If you have been looking for a Linux distro that has tremendous community support, minimalistic in nature, lightweight, and actively being developed and updated, I’m confident that Ubuntu MATE should easily be on your list.
Ubuntu MATE is an official derivative of Ubuntu. The main difference from Ubuntu is that it uses the MATE as its Desktop Environment (DE) instead of the GNOME 3 user interface used by Ubuntu. MATE DE is based on a fork of GNOME 2 that got branched due to differences in the thoughts between the dev team.
The reason for the split is because of the new interface called the shell that was being developed for GNOME 3. The design was nothing like the traditional desktop seen in most OSes at that time in the year 2013-14, primarily Windows. A group of devs wanted to keep the conventional desktop elements like the taskbar, start button, quick-access icons on the status bar, and keep the DE lightweight. Thanks, the MATE desktop environment was born. Without wasting much time, the team rolled out the first release of Ubuntu MATE in July 2015. Though it took some time to gain traction, the team managed to do first release as an official Ubuntu flavor as version 15.04 in Jan 2016. Since then, the distro has a community and userbase of its own with good prospects.
Ubuntu MATE today
Today, Ubuntu MATE is a popular Linux distro and is considered a lightweight alternative to Ubuntu. This consistent team’s goal lead the distribution to reach high levels in the single-board computing, aka the ARM boards. Their Raspberry Pi edition is immensely used for many computing needs, including education and mission-critical projects.
The dev team announced Ubuntu MATE 20.04 LTS on April 24, which is based on Ubuntu Focal Fossa that got released at the same time. Although for an end-user, the Focal Fossa release is primarily GNOME 3.36’s new features, Ubuntu MATE has come up with their user-interface tweaks that we are going to discuss in today’s review.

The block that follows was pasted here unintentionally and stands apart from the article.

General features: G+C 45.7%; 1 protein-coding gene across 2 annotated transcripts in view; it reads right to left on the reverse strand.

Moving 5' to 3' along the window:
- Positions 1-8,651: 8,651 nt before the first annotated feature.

Ubuntu MATE 20.04 LTS
Ubuntu MATE 20.04 LTS is a result of the team’s two years of hard and smart work to MATE Desktop and the OS itself. The new version ships with MATE Desktop 1.24. Therefore, you get all of the improvements in MATE Desktop 1.24 in Ubuntu MATE 20.04 LTS.
Desktop, Brisk menu, and Look & Feel
The desktop looks elegant and polished. You can still have the desktop icons and be able to place files and folders on it.
I have been testing Ubuntu MATE 18.04 for around a month now, and although overall experience is good, the brisk menu usage wasn’t pleasant experience due to crashes now and then, and for reasons that are not clear to me.
No wonder, this was not just my issue, the community reported it, the dev team was on it, and as a result, the Ubuntu MATE 20.04 version has the improved brisk menu. Brisk menu is a product of Solus, and apparently, the MATE team had to get exclusive access to their source code and modify it themselves to resolve the significant issues. The result is a reliable and stable brisk menu. It hasn’t crashed a single time after upgrading my Ubuntu MATE from 18.04 to 20.04 LTS. It’s now possible to use your keyboard to navigate the brisk menu.
Those who seek eye-candy features, Ubuntu MATE has some surprises for you. If the default Chelsea Cucumber green color of icons, highlights, is not your taste, you can now sprinkle your desktop with nine more color choices straight from the “Welcome” menu. All the colors blend in nicely, including the desktop background, and it looks great.
If you have been following us, you might be aware of the new dark theme that was added in the Ubuntu 20.04 LTS release. The MATE team didn’t want to disappoint its users, and so you get to apply the dark theme too, along with the color scheme. With the correct colors used, you can make a gorgeous looking desktop.
All these color tweaks can be done from the “Welcome” screen. If you closed the welcome screen app, don’t worry, you can invoke it by searching in the Brisk menu. The welcome dialog box has also received a ton of overhaul, including stylish animations and an intuitive user interface.
Better User experience
Ubuntu MATE team has done their homework, and the results are amazingly clear when you start using the operating system. Marco, the Window Manager for the MATE desktop, brings several improvements. The invisible window corner is now added to the UI, which means you don’t have to precisely catch the edge of the window to resize it. With a broader invisible corner, you can quickly grab the side and resize the window.
Also, I noticed the Window movements are smooth and no screen tearing anymore. A couple of productivity improvements are applied such as thumbnail preview when the mouse pointer hovers over the minimized window, and ALT+Tab keyboard shortcut now shows thumbnail preview.
MATE Panel (Top Status bar)